Foreign policy and security are existential questions, says Finnish presidential frontrunner

By Thomas Nilsen, The Independent Barents Observer - January 29, 2024
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Of the nine presidential candidates is Alexander Stubb with the National Coalition Party leading the latest polls. Photo: Thomas Nilsen

Voters in Finland head to the polls on Sunday in a presidential election important for the country’s foreign policy amid tensions with Russia.

Some 27 percent of voters support Alexander Stubb according to the last poll, Finnish broadcaster YLE reports. Number two is former foreign minister Pekka Haavisto (23%), followed by Jussi Halla-aho (18%) and Olli Rehn (14%).

A candidate needs more than half of votes cast to win, so most likely the election will go to a second ballot on February 11 with the two candidates that got most votes in the first round.

Alexander Stubb said Russia’s invasion of Ukraine spurred his candidacy.

“For Finland, foreign policy, security policy, is existential, so it’s very consensual,” Stubb said at a campaign meeting this week, the Guardian reports.

Finland joined NATO in April last year.

“When it became evident, right at the beginning of the war, that our path towards the alliance would begin, I felt strongly that this is a new age in Finnish foreign policy and perhaps I could throw my hat into the ring once again,” Stubb said.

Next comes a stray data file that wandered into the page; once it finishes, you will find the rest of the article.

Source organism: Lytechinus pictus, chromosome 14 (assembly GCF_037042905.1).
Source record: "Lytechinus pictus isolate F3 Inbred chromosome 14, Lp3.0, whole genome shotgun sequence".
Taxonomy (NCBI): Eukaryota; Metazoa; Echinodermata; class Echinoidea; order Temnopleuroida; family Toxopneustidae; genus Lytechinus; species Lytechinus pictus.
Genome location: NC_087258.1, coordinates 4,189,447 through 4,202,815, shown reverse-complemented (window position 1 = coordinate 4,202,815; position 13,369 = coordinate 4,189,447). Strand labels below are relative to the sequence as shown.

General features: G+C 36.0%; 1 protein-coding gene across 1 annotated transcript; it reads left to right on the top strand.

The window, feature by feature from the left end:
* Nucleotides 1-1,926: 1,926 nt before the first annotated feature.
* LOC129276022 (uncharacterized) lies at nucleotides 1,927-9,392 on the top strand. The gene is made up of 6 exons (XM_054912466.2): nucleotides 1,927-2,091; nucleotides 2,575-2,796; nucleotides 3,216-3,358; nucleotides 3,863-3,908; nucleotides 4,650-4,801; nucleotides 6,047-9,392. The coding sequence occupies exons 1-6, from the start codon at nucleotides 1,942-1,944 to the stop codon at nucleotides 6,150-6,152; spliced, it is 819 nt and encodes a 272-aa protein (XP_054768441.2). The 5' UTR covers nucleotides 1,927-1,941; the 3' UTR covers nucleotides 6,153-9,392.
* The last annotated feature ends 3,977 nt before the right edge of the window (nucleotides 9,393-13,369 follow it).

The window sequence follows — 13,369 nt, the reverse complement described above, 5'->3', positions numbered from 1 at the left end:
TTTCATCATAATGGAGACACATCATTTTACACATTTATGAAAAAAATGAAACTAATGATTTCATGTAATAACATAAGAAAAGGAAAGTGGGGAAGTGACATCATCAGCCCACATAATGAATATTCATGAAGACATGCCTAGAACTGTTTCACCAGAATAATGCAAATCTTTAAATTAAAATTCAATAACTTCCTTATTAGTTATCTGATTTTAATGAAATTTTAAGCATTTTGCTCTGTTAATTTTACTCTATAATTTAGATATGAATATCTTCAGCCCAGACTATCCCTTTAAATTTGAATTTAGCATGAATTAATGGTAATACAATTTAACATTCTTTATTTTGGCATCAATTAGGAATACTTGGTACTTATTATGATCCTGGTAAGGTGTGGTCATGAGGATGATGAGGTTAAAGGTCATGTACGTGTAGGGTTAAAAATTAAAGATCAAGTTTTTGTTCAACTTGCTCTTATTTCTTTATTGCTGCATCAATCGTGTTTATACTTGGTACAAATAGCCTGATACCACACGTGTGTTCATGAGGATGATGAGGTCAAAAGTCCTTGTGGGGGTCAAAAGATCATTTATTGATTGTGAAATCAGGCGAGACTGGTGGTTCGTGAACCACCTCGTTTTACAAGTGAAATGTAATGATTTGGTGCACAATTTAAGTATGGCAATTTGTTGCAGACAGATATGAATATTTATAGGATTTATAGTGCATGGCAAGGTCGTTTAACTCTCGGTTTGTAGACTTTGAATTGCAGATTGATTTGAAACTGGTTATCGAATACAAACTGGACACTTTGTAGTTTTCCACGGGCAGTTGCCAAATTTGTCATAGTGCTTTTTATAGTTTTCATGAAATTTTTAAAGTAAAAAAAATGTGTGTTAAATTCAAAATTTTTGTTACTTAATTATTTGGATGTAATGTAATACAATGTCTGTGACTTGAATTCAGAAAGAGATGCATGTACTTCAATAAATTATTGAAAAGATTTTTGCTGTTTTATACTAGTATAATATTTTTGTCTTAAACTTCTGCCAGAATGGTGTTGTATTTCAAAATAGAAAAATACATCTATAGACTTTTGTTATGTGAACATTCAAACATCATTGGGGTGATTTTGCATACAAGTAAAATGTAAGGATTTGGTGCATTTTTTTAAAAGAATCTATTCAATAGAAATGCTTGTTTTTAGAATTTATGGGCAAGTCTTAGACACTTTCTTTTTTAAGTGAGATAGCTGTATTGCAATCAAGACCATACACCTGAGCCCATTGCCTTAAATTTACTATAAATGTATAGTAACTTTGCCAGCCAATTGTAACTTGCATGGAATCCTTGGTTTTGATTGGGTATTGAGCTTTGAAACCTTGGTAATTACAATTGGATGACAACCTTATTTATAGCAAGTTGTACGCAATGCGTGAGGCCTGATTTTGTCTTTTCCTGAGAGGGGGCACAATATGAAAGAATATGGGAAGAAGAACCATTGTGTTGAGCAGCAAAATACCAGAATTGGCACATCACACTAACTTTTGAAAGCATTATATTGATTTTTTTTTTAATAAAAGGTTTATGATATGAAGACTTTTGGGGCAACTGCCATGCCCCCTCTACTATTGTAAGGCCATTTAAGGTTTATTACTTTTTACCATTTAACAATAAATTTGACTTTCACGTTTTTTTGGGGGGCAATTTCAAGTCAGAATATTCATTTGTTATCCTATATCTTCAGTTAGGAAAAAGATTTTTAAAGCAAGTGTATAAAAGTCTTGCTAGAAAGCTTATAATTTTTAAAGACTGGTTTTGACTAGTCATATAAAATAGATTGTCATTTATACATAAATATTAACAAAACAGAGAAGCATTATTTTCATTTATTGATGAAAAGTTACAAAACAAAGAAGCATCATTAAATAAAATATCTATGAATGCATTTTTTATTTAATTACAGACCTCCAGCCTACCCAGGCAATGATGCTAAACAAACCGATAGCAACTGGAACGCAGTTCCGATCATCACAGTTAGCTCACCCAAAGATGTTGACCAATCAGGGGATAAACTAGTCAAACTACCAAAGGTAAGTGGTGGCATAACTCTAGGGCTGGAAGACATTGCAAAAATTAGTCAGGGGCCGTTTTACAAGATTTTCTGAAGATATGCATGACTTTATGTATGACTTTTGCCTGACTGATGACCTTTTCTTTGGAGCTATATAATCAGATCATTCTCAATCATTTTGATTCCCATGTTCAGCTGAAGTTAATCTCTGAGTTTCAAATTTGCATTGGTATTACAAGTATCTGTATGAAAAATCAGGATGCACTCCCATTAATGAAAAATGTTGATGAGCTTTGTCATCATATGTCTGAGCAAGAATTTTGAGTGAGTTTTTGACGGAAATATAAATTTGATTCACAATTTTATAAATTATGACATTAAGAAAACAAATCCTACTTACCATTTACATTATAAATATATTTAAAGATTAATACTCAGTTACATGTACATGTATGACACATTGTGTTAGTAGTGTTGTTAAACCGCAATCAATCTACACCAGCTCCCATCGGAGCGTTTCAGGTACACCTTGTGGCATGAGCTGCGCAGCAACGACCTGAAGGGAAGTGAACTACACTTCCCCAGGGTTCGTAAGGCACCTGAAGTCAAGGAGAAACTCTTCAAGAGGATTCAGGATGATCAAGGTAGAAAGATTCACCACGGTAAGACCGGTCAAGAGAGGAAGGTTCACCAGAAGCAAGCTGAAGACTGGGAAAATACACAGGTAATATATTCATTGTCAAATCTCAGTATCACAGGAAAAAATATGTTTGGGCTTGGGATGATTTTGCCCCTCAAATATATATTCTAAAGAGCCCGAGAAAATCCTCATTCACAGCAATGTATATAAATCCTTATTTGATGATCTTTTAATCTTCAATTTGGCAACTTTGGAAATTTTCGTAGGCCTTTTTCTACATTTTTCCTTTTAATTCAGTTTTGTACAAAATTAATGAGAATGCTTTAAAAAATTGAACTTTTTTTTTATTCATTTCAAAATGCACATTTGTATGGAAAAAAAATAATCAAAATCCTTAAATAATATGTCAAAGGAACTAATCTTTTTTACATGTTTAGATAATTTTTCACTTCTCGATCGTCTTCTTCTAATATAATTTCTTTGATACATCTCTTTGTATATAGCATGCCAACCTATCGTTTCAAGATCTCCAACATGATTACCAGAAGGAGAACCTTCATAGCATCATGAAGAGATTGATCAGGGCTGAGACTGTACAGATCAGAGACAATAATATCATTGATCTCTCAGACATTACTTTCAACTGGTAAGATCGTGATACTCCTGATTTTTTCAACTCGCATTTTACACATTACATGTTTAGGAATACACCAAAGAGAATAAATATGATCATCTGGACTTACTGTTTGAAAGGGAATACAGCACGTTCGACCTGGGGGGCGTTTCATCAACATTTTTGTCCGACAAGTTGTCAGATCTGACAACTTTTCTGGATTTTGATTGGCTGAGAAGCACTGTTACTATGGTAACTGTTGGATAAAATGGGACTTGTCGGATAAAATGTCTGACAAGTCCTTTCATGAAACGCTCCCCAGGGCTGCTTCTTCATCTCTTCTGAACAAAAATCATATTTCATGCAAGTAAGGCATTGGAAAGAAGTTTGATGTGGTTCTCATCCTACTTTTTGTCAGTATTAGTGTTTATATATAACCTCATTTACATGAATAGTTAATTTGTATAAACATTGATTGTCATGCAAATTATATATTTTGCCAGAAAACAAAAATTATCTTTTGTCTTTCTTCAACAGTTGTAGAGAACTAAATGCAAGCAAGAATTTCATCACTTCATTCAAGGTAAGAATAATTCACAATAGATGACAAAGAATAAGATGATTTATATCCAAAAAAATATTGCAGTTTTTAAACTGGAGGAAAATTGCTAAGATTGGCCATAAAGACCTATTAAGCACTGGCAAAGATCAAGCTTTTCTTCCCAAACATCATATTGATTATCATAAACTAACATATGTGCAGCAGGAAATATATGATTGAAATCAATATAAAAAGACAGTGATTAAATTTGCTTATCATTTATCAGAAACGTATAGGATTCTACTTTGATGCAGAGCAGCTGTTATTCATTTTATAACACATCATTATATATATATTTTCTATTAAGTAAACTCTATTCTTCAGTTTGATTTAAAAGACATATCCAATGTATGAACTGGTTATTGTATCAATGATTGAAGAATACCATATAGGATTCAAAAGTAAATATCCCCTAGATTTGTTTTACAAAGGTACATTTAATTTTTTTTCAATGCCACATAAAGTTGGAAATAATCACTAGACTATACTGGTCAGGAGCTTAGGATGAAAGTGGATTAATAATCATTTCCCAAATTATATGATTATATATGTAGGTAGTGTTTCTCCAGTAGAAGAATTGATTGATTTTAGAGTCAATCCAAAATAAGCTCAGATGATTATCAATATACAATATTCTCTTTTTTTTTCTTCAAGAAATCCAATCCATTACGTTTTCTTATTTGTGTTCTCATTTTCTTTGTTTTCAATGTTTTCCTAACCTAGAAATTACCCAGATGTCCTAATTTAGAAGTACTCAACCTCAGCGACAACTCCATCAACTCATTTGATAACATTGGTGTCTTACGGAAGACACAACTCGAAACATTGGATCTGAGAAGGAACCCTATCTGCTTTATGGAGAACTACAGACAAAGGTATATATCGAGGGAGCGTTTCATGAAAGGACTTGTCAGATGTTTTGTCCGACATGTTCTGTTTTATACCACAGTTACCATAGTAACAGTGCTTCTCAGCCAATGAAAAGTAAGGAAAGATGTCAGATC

In Finland, the president has a strong say in foreign policy.

At another campaign meeting devoted to foreign policy, Stubb said it is all about values.

“The era of idealistic foreign policy is over, and now we are moving towards value-based realism,” he said as reported by newspaper Verkkouutiset.

Alexander Stubb has held several positions in the Government, including Foreign Minister from 2008 to 2011 and the country’s Prime Minister from 2014 to 2015.

In 2008, he visited Murmansk for the Barents Euro-Arctic Council together with Russia’s Foreign Minister Sergey Lavrov. The meeting took place a few months after Russia’s failed war in Georgia, an invasion strongly criticized by Stubb.

The presidential candidate, though, doesn’t fear any military attack on Finland by Russia.

“Finland is in one of the safest positions that it has been in throughout its history,” he said in a recent interview with the Financial Times.

“What we are doing is setting up deterrence, and I think we’ve succeeded in that very well.”

Results from voting are expected late Sunday evening, but will officially be announced on January 30.

Alexander Stubb will most likely meet the second frontrunner Pekka Haavisto in the second round on February 11. Ex-Foreign Minister Haavisto of the Green Party is running as an independent candidate.

Pekka Haavisto was Finland’s Foreign Minister from 2019 to 2023, a period which saw Russia leaving international cooperation in the North. Photo: Thomas Nilsen

Located in Kirkenes, Norway, just a few kilometres from the borders to Russia and Finland, the Barents Observer is dedicated to cross-border journalism in Scandinavia, Russia and the wider Arctic.

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